# Difference between revisions of "Ptolemy's Theorem"

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'''Ptolemy's theorem''' gives a relationship between the side lengths and the diagonals of a [[cyclic quadrilateral]]; it is the equality case of the [[Ptolemy inequality]]. Ptolemy's theorem frequently shows up as an intermediate step in problems involving inscribed figures. | '''Ptolemy's theorem''' gives a relationship between the side lengths and the diagonals of a [[cyclic quadrilateral]]; it is the equality case of the [[Ptolemy inequality]]. Ptolemy's theorem frequently shows up as an intermediate step in problems involving inscribed figures. | ||

− | + | == Definition == | |

Given a [[cyclic quadrilateral]] <math>ABCD</math> with side lengths <math>\displaystyle {a},{b},{c},{d}</math> and [[diagonals]] <math>\displaystyle {e},{f}</math>: | Given a [[cyclic quadrilateral]] <math>ABCD</math> with side lengths <math>\displaystyle {a},{b},{c},{d}</math> and [[diagonals]] <math>\displaystyle {e},{f}</math>: | ||

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<math>\displaystyle ac+bd=ef</math>. | <math>\displaystyle ac+bd=ef</math>. | ||

− | + | == Proof == | |

Given cyclic quadrilateral <math>\displaystyle ABCD,</math> extend <math>\displaystyle CD</math> to <math>\displaystyle P</math> such that <math>\angle BAC=\angle DAP.</math> | Given cyclic quadrilateral <math>\displaystyle ABCD,</math> extend <math>\displaystyle CD</math> to <math>\displaystyle P</math> such that <math>\angle BAC=\angle DAP.</math> | ||

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--[[User:4everwise|4everwise]] 14:09, 22 June 2006 (EDT) | --[[User:4everwise|4everwise]] 14:09, 22 June 2006 (EDT) | ||

− | + | == Example == | |

In a regular heptagon ''ABCDEFG'', prove that: ''1/AB = 1/AC + 1/AD''. | In a regular heptagon ''ABCDEFG'', prove that: ''1/AB = 1/AC + 1/AD''. | ||

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Now Ptolemy's theorem states that ''ab + ac = bc'', which is equivalent to ''1/a=1/b+1/c''. | Now Ptolemy's theorem states that ''ab + ac = bc'', which is equivalent to ''1/a=1/b+1/c''. | ||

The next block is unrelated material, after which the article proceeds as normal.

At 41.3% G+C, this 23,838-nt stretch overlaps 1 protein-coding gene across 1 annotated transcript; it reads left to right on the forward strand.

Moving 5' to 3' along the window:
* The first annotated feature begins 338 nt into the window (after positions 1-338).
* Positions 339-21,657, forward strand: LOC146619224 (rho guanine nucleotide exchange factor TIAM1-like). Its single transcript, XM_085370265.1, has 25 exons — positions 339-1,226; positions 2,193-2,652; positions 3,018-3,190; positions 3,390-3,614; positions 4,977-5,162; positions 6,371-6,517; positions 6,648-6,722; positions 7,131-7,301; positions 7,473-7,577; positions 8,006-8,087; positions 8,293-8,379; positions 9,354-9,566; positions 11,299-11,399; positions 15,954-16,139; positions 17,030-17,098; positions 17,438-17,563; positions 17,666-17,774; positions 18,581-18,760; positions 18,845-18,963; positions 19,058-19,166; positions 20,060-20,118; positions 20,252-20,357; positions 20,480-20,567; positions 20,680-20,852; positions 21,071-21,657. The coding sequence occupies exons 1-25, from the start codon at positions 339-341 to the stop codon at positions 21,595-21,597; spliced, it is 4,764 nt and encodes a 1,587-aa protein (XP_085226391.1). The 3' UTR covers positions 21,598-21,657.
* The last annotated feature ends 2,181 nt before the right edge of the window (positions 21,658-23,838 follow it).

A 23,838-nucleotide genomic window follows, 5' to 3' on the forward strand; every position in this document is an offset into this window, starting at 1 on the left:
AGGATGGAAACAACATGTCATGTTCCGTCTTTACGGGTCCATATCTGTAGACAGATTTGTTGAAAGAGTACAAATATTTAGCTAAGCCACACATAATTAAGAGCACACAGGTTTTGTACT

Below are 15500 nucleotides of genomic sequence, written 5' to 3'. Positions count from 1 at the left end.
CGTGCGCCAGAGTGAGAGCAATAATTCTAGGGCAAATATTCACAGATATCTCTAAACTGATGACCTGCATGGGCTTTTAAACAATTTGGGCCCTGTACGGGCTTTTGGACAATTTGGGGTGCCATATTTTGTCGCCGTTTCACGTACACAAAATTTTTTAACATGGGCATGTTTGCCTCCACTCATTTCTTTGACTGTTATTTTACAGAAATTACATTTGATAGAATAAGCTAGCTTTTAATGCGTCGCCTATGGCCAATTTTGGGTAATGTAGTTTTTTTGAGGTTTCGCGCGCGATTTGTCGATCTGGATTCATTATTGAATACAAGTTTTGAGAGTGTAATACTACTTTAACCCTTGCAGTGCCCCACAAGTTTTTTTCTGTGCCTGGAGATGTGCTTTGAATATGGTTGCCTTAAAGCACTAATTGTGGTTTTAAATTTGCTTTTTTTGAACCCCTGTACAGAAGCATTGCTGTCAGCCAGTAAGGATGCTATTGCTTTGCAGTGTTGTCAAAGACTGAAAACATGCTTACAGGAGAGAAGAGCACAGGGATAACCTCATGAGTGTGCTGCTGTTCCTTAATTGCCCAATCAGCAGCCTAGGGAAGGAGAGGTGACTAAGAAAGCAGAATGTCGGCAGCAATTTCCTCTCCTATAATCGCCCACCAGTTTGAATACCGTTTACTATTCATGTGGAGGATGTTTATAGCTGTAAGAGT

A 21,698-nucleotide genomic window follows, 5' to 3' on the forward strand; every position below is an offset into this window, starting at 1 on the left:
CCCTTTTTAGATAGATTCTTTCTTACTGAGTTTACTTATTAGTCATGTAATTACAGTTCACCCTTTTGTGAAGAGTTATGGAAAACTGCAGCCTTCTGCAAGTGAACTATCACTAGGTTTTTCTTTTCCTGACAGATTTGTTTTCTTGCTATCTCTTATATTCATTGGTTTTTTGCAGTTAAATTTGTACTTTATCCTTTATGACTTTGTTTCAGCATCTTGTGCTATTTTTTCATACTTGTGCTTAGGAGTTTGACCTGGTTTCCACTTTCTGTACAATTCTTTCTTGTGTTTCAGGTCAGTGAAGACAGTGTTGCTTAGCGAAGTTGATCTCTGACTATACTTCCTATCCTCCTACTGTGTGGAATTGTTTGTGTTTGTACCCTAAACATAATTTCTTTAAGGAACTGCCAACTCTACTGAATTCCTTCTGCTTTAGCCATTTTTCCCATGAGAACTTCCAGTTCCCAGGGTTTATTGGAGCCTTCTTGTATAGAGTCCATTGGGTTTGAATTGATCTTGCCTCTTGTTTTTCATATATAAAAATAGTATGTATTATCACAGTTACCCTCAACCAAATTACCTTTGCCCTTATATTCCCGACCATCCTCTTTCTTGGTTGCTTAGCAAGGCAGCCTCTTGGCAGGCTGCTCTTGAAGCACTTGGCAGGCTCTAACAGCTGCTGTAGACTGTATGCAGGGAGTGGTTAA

+ | |||

+ | == See also == | ||

+ | * [[Geometry]] |

## Revision as of 21:49, 24 June 2006

**Ptolemy's theorem** gives a relationship between the side lengths and the diagonals of a cyclic quadrilateral; it is the equality case of the Ptolemy inequality. Ptolemy's theorem frequently shows up as an intermediate step in problems involving inscribed figures.

## Contents

## Definition

Given a cyclic quadrilateral with side lengths and diagonals :

.

## Proof

Given cyclic quadrilateral extend to such that

Since quadrilateral is cyclic, However, is also supplementary to so Hence, by AA similarity and

Now, note that (subtend the same arc) and so This yields

However, Substituting in our expressions for and Multiplying by yields

--4everwise 14:09, 22 June 2006 (EDT)

## Example

In a regular heptagon *ABCDEFG*, prove that: *1/AB = 1/AC + 1/AD*.

Solution: Let *ABCDEFG* be the regular heptagon. Consider the quadrilateral *ABCE*. If *a*, *b*, and *c* represent the lengths of the side, the short diagonal, and the long diagonal respectively, then the lengths of the sides of *ABCE* are *a*, *a*, *b* and *c*; and the diagonals of *ABCE* are *b* and *c*, respectively.

Now Ptolemy's theorem states that *ab + ac = bc*, which is equivalent to *1/a=1/b+1/c*.